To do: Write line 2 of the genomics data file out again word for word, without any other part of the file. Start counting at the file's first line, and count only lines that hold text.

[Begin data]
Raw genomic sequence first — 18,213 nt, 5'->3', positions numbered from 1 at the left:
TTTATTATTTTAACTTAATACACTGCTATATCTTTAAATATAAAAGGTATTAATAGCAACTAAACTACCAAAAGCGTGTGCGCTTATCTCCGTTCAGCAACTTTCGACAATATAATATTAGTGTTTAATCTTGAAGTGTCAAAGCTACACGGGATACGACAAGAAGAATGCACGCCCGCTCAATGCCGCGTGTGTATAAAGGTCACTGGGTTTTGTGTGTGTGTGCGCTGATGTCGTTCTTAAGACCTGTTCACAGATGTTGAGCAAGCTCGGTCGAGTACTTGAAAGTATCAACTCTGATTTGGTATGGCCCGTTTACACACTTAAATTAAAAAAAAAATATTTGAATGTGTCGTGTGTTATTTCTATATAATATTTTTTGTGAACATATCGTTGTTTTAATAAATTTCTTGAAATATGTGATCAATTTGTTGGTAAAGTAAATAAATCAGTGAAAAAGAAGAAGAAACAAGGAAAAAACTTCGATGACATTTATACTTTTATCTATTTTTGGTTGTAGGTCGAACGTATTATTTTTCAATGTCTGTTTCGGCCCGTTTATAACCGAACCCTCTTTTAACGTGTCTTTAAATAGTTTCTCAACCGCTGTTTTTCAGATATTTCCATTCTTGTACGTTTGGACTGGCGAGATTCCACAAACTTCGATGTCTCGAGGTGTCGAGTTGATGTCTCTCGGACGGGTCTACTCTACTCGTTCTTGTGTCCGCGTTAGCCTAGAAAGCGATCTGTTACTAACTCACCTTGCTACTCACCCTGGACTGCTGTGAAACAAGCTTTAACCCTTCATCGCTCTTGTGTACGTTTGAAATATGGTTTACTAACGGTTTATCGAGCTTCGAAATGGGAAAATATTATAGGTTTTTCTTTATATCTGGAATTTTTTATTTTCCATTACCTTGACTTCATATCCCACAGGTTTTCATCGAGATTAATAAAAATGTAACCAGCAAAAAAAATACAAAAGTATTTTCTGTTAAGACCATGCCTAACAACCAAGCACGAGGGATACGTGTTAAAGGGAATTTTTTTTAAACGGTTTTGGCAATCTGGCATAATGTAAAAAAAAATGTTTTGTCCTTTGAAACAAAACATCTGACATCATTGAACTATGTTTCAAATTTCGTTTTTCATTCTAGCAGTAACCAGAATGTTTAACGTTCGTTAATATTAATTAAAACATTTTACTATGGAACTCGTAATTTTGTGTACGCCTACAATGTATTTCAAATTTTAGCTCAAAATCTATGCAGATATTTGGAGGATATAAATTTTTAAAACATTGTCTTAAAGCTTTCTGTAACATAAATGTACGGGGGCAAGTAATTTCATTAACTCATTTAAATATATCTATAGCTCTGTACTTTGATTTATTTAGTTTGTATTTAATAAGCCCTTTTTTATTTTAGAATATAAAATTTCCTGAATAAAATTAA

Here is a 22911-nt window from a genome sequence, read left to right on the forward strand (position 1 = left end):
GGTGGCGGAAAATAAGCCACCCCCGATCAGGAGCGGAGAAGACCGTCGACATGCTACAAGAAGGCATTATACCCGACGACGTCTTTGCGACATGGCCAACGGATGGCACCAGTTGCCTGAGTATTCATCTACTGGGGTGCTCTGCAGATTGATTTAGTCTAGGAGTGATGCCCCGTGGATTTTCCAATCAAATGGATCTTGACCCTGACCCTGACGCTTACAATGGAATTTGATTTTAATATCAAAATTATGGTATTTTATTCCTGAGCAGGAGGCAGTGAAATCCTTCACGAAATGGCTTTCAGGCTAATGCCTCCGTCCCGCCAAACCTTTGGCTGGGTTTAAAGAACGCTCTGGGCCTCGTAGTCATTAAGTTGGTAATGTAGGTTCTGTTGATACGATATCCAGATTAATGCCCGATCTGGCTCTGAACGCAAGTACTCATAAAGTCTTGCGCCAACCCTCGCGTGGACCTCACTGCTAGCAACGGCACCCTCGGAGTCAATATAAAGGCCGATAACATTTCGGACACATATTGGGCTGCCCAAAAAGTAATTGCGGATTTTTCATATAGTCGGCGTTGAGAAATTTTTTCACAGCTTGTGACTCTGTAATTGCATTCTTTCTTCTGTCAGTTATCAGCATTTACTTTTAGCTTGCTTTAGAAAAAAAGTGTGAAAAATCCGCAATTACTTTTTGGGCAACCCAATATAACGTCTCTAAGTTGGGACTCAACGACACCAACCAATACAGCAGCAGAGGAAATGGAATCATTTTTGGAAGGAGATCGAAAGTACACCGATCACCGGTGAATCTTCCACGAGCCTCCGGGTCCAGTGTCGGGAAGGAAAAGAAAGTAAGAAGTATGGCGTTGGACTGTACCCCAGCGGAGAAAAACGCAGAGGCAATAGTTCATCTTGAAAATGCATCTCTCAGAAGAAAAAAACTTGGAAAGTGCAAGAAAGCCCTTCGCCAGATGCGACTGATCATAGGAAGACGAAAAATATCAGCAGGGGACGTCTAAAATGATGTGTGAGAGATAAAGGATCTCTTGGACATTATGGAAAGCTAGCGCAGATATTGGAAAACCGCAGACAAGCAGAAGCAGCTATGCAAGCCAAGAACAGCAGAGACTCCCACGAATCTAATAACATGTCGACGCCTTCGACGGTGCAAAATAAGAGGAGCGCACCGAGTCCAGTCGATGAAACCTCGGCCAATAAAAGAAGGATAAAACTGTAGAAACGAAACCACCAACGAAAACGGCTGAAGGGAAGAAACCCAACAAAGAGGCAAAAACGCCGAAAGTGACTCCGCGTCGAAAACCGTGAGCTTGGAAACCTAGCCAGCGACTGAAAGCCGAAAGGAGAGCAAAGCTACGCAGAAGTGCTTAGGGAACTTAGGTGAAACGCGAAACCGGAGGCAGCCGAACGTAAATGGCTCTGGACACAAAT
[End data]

TTTATTATTTTAACTTAATACACTGCTATATCTTTAAATATAAAAGGTATTAATAGCAACTAAACTACCAAAAGCGTGTGCGCTTATCTCCGTTCAGCAACTTTCGACAATATAATATTAGTGTTTAATCTTGAAGTGTCAAAGCTACACGGGATACGACAAGAAGAATGCACGCCCGCTCAATGCCGCGTGTGTATAAAGGTCACTGGGTTTTGTGTGTGTGTGCGCTGATGTCGTTCTTAAGACCTGTTCACAGATGTTGAGCAAGCTCGGTCGAGTACTTGAAAGTATCAACTCTGATTTGGTATGGCCCGTTTACACACTTAAATTAAAAAAAAAATATTTGAATGTGTCGTGTGTTATTTCTATATAATATTTTTTGTGAACATATCGTTGTTTTAATAAATTTCTTGAAATATGTGATCAATTTGTTGGTAAAGTAAATAAATCAGTGAAAAAGAAGAAGAAACAAGGAAAAAACTTCGATGACATTTATACTTTTATCTATTTTTGGTTGTAGGTCGAACGTATTATTTTTCAATGTCTGTTTCGGCCCGTTTATAACCGAACCCTCTTTTAACGTGTCTTTAAATAGTTTCTCAACCGCTGTTTTTCAGATATTTCCATTCTTGTACGTTTGGACTGGCGAGATTCCACAAACTTCGATGTCTCGAGGTGTCGAGTTGATGTCTCTCGGACGGGTCTACTCTACTCGTTCTTGTGTCCGCGTTAGCCTAGAAAGCGATCTGTTACTAACTCACCTTGCTACTCACCCTGGACTGCTGTGAAACAAGCTTTAACCCTTCATCGCTCTTGTGTACGTTTGAAATATGGTTTACTAACGGTTTATCGAGCTTCGAAATGGGAAAATATTATAGGTTTTTCTTTATATCTGGAATTTTTTATTTTCCATTACCTTGACTTCATATCCCACAGGTTTTCATCGAGATTAATAAAAATGTAACCAGCAAAAAAAATACAAAAGTATTTTCTGTTAAGACCATGCCTAACAACCAAGCACGAGGGATACGTGTTAAAGGGAATTTTTTTTAAACGGTTTTGGCAATCTGGCATAATGTAAAAAAAAATGTTTTGTCCTTTGAAACAAAACATCTGACATCATTGAACTATGTTTCAAATTTCGTTTTTCATTCTAGCAGTAACCAGAATGTTTAACGTTCGTTAATATTAATTAAAACATTTTACTATGGAACTCGTAATTTTGTGTACGCCTACAATGTATTTCAAATTTTAGCTCAAAATCTATGCAGATATTTGGAGGATATAAATTTTTAAAACATTGTCTTAAAGCTTTCTGTAACATAAATGTACGGGGGCAAGTAATTTCATTAACTCATTTAAATATATCTATAGCTCTGTACTTTGATTTATTTAGTTTGTATTTAATAAGCCCTTTTTTATTTTAGAATATAAAATTTCCTGAATAAAATTAA